PACE got a taste of warm weather, sunshine and BBQ last week, visiting with Cobb EMC, a progressive urban/suburban electric cooperative just outside Atlanta that serves over 200,000 meters. Cobb’s board and leadership team are responding adeptly to consumer demand for renewable energy by making significant investments in utility-scale solar. PACE also visited the Southern States Energy Board (we joined SSEB earlier this year) to discuss energy and environmental issues that are top-of mind to the elected officials in SSEB’s sixteen state, two territory membership.
Returning to D.C., I found that with Easter recess in the rearview mirror, the springtime D.C. sprint is on to accomplish something before the 4th of July recess and mid-term elections take over. Only one thing is missing – the spring. Many of us are still wearing coats and gloves. So, the federal policy community is keeping warm here by staying busy, as this short overview of activity will reveal.
Last week, the White House released its long-awaited “One Federal Decision” Executive Order. This followed on an August 2017 Executive Order with the same nickname. The new order streamlines federal National Environmental Policy Act (NEPA) review and permitting of significant infrastructure projects. For energy projects, FERC is now the lead.
The House Energy and Commerce Energy Subcommittee hosted all five FERC Commissioners; for four, it marked their first appearance at the annual hearing used to explain agency priorities. Subcommittee Chairman Fred Upton praised the Commission for quickly getting back to full speed after losing its quorum last fall. The range of topics covered in this hearing serves as a solid reminder of how much is at stake in energy policy decisions at the federal and state levels over the next decade.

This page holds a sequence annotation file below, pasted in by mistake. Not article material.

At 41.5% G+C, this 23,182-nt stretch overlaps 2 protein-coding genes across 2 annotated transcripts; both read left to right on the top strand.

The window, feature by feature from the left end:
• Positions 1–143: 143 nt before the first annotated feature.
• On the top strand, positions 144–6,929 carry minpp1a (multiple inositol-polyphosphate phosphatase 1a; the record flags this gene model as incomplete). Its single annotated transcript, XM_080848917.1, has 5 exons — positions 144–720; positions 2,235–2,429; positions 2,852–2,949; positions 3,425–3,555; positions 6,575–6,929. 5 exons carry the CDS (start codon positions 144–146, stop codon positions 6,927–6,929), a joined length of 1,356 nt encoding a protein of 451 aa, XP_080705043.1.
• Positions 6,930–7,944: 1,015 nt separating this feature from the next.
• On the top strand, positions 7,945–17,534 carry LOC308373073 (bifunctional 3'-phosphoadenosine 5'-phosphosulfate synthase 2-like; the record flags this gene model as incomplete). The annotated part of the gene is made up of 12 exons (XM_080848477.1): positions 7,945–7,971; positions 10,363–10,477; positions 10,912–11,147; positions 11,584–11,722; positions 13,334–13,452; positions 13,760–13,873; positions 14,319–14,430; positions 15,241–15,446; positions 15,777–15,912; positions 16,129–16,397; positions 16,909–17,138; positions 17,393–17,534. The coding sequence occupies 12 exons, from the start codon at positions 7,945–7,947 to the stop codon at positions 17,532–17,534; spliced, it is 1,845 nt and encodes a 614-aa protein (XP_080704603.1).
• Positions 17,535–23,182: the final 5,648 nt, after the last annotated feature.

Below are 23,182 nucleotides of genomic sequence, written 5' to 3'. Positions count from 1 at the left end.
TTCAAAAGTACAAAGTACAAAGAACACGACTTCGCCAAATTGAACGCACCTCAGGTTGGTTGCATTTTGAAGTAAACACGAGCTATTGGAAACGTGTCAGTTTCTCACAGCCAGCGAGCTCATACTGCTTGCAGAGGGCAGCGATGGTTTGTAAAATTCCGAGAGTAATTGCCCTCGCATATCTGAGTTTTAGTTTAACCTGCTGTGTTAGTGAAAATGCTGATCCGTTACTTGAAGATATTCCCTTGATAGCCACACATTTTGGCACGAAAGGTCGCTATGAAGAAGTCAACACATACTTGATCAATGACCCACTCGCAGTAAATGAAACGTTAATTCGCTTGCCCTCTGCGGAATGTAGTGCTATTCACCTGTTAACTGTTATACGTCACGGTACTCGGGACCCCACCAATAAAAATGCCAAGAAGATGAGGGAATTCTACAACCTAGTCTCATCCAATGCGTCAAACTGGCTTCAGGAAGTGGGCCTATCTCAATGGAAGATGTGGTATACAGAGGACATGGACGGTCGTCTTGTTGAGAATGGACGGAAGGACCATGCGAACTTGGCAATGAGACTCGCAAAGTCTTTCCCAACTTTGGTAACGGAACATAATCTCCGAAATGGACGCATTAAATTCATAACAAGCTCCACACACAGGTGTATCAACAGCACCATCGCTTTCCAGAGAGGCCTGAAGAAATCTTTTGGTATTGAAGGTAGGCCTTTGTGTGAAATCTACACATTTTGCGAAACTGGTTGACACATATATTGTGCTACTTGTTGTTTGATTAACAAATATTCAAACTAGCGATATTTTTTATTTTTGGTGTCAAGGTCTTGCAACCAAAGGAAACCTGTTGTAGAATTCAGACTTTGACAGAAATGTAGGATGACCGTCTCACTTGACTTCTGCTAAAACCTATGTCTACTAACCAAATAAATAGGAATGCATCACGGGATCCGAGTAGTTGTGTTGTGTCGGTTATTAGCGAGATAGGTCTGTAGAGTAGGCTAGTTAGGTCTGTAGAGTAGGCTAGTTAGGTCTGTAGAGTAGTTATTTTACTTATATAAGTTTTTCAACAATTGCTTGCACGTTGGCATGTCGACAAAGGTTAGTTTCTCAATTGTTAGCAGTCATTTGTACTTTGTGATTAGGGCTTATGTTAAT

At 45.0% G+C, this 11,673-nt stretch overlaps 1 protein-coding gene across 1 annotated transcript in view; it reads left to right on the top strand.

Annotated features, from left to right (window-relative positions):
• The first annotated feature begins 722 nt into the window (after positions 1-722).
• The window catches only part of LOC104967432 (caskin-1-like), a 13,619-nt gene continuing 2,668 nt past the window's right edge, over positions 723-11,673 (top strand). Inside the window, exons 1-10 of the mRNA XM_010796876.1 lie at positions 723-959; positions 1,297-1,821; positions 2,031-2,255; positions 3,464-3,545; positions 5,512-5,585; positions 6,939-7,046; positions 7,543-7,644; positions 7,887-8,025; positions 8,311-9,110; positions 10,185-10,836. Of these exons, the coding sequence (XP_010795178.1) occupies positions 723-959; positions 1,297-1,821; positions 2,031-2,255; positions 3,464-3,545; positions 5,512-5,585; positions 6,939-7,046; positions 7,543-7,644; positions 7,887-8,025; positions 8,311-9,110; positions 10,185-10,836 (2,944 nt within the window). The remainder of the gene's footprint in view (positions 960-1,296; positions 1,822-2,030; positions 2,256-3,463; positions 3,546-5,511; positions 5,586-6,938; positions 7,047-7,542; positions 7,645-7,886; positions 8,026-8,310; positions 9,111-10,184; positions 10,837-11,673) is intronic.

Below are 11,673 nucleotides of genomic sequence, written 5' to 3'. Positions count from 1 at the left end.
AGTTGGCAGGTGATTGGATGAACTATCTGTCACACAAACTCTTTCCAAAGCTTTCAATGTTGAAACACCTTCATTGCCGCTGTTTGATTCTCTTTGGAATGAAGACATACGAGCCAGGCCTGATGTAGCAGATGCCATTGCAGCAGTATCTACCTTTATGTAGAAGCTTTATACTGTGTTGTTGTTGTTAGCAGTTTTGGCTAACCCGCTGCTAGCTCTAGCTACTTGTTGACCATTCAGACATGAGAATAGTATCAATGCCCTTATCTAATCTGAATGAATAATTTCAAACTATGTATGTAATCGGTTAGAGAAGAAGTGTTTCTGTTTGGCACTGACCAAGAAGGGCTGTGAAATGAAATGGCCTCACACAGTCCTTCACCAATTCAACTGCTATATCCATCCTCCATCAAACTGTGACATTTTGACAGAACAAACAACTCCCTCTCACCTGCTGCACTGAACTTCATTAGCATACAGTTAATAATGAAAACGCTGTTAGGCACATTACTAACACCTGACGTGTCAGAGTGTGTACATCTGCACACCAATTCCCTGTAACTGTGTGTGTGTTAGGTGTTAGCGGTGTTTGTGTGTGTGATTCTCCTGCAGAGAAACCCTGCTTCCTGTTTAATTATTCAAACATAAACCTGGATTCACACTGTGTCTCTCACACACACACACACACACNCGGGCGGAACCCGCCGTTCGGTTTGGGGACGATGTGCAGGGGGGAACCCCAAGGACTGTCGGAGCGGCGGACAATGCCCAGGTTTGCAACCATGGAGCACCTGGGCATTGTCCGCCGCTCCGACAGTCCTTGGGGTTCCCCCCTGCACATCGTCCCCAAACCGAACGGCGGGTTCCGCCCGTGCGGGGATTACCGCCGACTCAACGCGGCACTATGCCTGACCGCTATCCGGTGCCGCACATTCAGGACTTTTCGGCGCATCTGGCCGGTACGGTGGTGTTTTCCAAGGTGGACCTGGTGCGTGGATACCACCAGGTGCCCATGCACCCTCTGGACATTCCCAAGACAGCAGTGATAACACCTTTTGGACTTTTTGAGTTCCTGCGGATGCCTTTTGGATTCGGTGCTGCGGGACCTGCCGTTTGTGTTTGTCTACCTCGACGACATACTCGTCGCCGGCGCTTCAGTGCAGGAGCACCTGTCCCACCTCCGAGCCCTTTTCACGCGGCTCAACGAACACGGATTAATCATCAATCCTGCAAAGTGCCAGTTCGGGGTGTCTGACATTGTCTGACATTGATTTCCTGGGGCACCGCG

Two days later, FERC released a Notice of Inquiry into updating a 1999 policy that governs certifying natural gas pipelines. The NOI is a recognition of the substantial and long-lasting shift in the electric generation mix toward natural gas and of the thorny environmental and eminent domain questions that surround each project. “Resilience” of the energy delivery system and the relationship to natural gas pipeline capacity and geography is a particular focus of the NOI and expected public comments.
Telecommunications access is just as important as fuels for driving our economy and energy innovation. That’s one reason U.S. Department of Agriculture Secretary Sonny Perdue is passionate about bringing broadband to rural America. This week at USDA, he kicked off listening sessions to explore how best to use the $600 million in broadband investment funding included in the FY 2018 omnibus.
The Senate Energy and Natural Resource Committeealso focused on rural America this week, where as Chairman Lisa Murkowski (R-AK) noted, “too many people are living on the edge of what Senator Tim Scott and I call energy insecurity.” PACE couldn’t agree more and applauds the Committee for shining a spotlight on this issue and federal efforts to address and overcome it.
What will these April showers bring in May? Stay tuned …